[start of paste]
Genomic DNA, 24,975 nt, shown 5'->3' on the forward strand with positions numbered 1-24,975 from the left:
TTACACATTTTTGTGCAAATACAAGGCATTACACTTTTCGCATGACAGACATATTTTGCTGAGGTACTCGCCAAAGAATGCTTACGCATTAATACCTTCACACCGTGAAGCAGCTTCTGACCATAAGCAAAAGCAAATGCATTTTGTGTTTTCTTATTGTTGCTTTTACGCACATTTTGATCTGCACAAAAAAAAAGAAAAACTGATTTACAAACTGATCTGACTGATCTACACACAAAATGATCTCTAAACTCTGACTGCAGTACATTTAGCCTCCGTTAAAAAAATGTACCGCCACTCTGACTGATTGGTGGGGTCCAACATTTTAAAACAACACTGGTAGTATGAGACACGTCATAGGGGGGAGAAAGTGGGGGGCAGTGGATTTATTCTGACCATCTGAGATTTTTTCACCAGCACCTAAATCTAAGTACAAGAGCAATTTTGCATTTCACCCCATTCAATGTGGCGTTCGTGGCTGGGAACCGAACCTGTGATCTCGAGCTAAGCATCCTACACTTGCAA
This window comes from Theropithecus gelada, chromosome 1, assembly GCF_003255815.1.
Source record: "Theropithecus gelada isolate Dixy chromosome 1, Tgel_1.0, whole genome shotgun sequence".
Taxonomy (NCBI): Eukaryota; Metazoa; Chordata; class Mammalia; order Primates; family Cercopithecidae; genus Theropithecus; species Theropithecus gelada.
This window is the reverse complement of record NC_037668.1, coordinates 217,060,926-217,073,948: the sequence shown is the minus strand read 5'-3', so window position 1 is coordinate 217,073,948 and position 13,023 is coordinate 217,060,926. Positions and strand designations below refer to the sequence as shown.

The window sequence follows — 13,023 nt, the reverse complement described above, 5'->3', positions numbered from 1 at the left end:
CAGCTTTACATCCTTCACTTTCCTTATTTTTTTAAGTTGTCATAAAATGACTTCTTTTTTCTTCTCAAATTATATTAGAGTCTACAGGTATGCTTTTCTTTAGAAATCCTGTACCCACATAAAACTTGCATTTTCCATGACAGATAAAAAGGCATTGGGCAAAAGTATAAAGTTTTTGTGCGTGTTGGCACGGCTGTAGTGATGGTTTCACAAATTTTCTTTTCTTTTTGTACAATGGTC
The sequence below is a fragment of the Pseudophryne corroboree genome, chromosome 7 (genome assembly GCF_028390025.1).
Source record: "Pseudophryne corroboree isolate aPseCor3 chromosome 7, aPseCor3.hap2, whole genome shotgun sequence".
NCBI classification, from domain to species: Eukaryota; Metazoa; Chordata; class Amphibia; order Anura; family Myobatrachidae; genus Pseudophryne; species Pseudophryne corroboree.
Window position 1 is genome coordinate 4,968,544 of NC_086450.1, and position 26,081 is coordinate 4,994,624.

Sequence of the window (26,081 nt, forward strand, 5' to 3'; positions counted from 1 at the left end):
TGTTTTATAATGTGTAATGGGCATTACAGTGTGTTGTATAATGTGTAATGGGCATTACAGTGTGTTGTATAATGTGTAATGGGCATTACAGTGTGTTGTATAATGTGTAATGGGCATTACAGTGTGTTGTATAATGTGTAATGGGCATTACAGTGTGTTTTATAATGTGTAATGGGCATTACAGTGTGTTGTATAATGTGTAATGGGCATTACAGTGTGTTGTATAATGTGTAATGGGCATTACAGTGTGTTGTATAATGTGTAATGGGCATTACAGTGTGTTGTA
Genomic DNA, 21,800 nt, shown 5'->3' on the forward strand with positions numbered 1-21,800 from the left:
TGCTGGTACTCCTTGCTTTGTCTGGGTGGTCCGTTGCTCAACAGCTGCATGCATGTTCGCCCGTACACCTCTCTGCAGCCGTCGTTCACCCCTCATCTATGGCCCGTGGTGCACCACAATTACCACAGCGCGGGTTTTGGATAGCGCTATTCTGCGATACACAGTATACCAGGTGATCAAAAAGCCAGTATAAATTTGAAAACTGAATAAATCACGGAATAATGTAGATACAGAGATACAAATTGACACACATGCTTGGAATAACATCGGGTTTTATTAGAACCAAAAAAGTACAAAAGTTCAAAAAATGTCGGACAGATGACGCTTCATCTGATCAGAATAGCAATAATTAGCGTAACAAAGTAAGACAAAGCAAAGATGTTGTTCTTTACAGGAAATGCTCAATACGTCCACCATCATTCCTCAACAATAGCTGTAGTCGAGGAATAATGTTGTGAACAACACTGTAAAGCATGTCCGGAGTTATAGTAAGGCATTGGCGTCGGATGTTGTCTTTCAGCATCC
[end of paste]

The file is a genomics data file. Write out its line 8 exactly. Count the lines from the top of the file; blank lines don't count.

CAGCTTTACATCCTTCACTTTCCTTATTTTTTTAAGTTGTCATAAAATGACTTCTTTTTTCTTCTCAAATTATATTAGAGTCTACAGGTATGCTTTTCTTTAGAAATCCTGTACCCACATAAAACTTGCATTTTCCATGACAGATAAAAAGGCATTGGGCAAAAGTATAAAGTTTTTGTGCGTGTTGGCACGGCTGTAGTGATGGTTTCACAAATTTTCTTTTCTTTTTGTACAATGGTC